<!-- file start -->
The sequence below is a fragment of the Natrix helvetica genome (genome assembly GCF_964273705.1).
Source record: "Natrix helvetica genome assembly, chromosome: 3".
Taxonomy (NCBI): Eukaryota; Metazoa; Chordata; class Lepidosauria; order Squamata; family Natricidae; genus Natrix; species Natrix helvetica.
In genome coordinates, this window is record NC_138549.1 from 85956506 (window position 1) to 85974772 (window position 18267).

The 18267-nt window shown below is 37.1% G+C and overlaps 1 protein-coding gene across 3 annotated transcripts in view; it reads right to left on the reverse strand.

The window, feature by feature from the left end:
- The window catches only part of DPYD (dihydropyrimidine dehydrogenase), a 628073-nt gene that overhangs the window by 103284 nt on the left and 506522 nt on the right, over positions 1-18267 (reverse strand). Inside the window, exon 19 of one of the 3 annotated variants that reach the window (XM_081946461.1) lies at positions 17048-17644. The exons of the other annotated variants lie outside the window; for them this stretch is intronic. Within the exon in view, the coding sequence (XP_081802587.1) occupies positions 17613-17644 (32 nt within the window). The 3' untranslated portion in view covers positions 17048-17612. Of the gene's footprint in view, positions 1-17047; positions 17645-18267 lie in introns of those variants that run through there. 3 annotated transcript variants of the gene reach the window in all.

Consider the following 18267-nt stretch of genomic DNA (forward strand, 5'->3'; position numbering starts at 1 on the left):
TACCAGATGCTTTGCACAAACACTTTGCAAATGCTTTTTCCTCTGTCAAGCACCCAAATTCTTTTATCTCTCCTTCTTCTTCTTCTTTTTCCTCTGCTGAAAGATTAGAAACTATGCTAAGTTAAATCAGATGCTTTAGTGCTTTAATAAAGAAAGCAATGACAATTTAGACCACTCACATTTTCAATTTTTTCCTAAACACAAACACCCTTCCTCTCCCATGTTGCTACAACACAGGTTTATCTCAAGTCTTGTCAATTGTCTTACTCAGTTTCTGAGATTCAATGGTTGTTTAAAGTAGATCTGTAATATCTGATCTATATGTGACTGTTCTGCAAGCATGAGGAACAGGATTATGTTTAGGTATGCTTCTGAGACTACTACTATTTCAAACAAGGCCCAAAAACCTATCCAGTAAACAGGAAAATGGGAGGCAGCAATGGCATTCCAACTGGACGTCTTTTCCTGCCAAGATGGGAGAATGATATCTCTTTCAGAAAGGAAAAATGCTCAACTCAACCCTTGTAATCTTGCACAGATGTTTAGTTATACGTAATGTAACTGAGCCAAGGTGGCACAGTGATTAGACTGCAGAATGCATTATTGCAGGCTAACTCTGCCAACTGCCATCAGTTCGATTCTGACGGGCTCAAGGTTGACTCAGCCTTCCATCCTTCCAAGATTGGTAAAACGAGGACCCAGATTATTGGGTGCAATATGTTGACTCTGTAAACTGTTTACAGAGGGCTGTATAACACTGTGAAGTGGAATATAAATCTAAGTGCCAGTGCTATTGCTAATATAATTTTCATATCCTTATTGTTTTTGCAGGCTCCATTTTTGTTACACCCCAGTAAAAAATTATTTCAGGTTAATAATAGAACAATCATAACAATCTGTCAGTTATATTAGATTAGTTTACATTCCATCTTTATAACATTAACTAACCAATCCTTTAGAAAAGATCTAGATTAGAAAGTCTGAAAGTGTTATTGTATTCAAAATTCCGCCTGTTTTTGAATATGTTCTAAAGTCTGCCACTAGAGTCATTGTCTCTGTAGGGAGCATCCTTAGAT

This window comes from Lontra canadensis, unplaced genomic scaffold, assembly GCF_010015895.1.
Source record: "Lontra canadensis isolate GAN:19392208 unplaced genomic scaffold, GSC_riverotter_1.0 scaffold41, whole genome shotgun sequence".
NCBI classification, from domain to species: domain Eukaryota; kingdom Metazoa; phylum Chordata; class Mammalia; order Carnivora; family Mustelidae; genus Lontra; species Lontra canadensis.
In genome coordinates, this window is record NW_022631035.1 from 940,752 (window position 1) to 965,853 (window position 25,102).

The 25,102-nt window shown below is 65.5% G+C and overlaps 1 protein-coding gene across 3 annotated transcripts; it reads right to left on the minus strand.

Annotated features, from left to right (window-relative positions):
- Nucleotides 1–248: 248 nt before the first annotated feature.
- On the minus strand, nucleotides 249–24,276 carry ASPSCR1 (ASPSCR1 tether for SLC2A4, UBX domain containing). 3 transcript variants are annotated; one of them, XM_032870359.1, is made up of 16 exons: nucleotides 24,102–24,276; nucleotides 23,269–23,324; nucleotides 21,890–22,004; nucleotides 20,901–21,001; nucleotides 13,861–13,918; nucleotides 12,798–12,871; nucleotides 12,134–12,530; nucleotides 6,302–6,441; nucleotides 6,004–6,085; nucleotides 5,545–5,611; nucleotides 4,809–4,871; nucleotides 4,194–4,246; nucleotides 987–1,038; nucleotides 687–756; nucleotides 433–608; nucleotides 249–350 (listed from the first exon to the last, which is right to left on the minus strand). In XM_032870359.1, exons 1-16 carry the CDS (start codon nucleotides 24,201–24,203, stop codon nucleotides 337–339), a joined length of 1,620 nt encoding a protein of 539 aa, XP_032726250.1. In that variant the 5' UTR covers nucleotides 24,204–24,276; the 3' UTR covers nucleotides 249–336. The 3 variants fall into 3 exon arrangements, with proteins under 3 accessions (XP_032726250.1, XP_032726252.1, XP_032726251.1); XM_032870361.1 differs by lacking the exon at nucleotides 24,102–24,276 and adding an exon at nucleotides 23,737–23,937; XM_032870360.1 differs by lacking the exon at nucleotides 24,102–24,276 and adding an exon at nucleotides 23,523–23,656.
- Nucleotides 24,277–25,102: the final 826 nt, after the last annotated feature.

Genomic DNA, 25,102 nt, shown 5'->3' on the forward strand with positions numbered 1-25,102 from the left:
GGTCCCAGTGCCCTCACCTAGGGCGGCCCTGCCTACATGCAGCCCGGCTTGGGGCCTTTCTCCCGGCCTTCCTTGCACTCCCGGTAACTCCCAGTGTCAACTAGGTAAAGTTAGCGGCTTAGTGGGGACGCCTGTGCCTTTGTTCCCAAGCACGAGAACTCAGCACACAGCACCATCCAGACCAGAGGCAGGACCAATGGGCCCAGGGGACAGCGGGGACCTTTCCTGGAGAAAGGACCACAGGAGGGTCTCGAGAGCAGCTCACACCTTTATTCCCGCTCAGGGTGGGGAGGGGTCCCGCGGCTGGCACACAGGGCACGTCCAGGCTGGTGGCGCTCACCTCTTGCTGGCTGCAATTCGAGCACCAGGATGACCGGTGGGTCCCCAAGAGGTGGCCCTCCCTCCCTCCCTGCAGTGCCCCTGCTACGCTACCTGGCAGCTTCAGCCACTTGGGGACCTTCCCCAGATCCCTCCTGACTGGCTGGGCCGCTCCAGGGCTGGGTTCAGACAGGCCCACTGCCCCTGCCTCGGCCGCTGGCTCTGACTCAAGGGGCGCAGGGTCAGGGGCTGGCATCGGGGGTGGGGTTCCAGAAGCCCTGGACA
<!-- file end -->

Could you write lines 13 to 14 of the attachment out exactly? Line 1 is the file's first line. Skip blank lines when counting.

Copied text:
In genome coordinates, this window is record NW_022631035.1 from 940,752 (window position 1) to 965,853 (window position 25,102).

The 25,102-nt window shown below is 65.5% G+C and overlaps 1 protein-coding gene across 3 annotated transcripts; it reads right to left on the minus strand.